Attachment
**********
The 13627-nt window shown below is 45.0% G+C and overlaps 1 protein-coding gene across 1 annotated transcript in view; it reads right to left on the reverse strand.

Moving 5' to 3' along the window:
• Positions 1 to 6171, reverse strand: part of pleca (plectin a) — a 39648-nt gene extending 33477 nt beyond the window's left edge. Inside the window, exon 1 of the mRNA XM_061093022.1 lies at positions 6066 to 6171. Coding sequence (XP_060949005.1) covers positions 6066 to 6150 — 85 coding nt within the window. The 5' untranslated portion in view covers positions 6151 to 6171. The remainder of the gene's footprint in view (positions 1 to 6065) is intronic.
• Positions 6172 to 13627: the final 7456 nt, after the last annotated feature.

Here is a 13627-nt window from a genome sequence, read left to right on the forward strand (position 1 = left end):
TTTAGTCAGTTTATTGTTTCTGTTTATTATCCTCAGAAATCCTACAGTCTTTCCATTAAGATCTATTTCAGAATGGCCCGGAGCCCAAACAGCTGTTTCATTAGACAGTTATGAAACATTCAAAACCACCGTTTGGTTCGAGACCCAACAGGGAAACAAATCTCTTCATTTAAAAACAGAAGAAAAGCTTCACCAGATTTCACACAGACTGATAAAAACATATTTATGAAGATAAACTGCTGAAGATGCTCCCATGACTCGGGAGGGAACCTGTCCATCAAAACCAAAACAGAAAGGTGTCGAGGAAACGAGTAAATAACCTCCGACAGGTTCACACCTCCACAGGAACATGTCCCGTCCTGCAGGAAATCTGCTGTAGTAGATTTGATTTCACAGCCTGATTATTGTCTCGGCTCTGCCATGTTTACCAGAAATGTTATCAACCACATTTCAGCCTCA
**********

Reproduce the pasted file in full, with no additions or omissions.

The 13627-nt window shown below is 45.0% G+C and overlaps 1 protein-coding gene across 1 annotated transcript in view; it reads right to left on the reverse strand.

Moving 5' to 3' along the window:
• Positions 1 to 6171, reverse strand: part of pleca (plectin a) — a 39648-nt gene extending 33477 nt beyond the window's left edge. Inside the window, exon 1 of the mRNA XM_061093022.1 lies at positions 6066 to 6171. Coding sequence (XP_060949005.1) covers positions 6066 to 6150 — 85 coding nt within the window. The 5' untranslated portion in view covers positions 6151 to 6171. The remainder of the gene's footprint in view (positions 1 to 6065) is intronic.
• Positions 6172 to 13627: the final 7456 nt, after the last annotated feature.

Here is a 13627-nt window from a genome sequence, read left to right on the forward strand (position 1 = left end):
TTTAGTCAGTTTATTGTTTCTGTTTATTATCCTCAGAAATCCTACAGTCTTTCCATTAAGATCTATTTCAGAATGGCCCGGAGCCCAAACAGCTGTTTCATTAGACAGTTATGAAACATTCAAAACCACCGTTTGGTTCGAGACCCAACAGGGAAACAAATCTCTTCATTTAAAAACAGAAGAAAAGCTTCACCAGATTTCACACAGACTGATAAAAACATATTTATGAAGATAAACTGCTGAAGATGCTCCCATGACTCGGGAGGGAACCTGTCCATCAAAACCAAAACAGAAAGGTGTCGAGGAAACGAGTAAATAACCTCCGACAGGTTCACACCTCCACAGGAACATGTCCCGTCCTGCAGGAAATCTGCTGTAGTAGATTTGATTTCACAGCCTGATTATTGTCTCGGCTCTGCCATGTTTACCAGAAATGTTATCAACCACATTTCAGCCTCA